GJFD Ambulance Crew Spotlight

IMG_9195In December of 2019, the Grand Junction Fire Department (GJFD) hired four Emergency Medical Technicians (EMTs) to serve a needed role in the community. This  crew staffs an ambulance referred to as the “day car.”  While most first responders for the department work 24-hour shifts, this crew works between 8:00 AM and 8:00 PM, seven days per week.

After analyzing data, the department determined that most EMS calls were occurring during daytime hours and the coverage offered by five current ambulances, serving 89,000 people, simply wasn’t enough. EMS Chief Sheldon Kier explained, “Crews were often responding from one call to the next without the time they need to write reports, conduct trainings, or receive important department information.  The increased call load also translates to longer wait times for patients. The intent is that the day car will focus their efforts on non-emergent patient transports between medical facilities so that the other five ambulances are available for a response. The day car can respond to 911 calls as well to reduce the workload within the EMS system.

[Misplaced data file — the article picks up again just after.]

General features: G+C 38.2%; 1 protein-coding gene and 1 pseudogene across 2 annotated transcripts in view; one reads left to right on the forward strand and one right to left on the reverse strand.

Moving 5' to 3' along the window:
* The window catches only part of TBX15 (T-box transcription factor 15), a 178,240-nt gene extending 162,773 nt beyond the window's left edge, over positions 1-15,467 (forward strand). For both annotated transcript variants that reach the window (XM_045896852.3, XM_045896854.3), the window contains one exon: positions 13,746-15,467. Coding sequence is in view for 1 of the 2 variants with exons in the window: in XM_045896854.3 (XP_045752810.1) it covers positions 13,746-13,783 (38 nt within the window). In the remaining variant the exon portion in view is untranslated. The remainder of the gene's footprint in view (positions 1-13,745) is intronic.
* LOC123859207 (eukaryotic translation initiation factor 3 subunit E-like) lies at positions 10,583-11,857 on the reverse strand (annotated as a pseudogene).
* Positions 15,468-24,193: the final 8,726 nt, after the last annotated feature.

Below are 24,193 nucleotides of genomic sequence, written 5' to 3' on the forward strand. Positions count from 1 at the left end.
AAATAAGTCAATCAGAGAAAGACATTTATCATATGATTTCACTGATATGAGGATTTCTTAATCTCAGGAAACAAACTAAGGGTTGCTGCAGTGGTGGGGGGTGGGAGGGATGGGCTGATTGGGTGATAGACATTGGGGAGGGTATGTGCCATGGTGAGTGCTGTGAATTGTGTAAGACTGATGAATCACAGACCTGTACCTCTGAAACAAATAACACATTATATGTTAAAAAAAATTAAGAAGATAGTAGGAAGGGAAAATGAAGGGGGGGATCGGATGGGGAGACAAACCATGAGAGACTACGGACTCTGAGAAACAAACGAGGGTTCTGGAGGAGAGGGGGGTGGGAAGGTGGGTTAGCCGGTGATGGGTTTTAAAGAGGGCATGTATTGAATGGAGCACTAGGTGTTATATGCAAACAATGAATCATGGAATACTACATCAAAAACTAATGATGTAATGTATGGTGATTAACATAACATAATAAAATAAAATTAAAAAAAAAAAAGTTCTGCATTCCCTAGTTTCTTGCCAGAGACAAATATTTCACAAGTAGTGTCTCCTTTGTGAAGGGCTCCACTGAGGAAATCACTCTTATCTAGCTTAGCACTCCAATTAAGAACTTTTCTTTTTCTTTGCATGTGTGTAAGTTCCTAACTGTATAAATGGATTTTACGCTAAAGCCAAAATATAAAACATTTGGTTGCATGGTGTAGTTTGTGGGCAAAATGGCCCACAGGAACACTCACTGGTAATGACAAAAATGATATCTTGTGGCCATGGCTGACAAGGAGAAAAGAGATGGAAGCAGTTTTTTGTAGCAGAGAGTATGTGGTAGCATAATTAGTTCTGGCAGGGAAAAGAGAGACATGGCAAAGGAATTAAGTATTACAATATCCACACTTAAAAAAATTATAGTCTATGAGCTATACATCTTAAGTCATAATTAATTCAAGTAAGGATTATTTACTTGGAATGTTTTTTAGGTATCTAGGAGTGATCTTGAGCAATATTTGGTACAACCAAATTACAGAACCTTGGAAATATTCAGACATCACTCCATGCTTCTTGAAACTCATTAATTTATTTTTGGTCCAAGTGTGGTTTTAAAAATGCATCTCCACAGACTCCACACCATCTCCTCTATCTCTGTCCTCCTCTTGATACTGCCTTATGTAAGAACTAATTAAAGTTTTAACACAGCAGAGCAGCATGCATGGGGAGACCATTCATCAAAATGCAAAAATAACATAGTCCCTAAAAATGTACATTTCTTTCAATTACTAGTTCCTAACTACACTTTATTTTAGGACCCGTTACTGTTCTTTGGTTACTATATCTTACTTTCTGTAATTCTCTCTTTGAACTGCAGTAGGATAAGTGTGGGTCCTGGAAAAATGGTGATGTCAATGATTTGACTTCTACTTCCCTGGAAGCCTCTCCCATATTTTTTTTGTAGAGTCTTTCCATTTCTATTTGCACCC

Since the implementation of the day car model, this ambulance has picked up just over 6% of all calls.  However, they handled between 30-40% of non-emergent medical facility transport calls  that reduced the overall workload of all ambulances. While that may not seem like a significant amount, it does allow the other five ambulances to stay in their service area and it reduces travel time to get to patients. Chief Kier explained, “With a more balanced call load, crews are also able to complete required training and administrative duties such as writing their reports in a timely manner. Ultimately, this balanced workload allows all EMS crews to dedicate the time necessary to provide the quality care that our patients deserve and to maintain the required education to keep up with best practices.”

For more information contact the Community Outreach Office at (970)549-5858 or by e-mail at GJFirePIO@gjcity.org. Let’s be careful out there.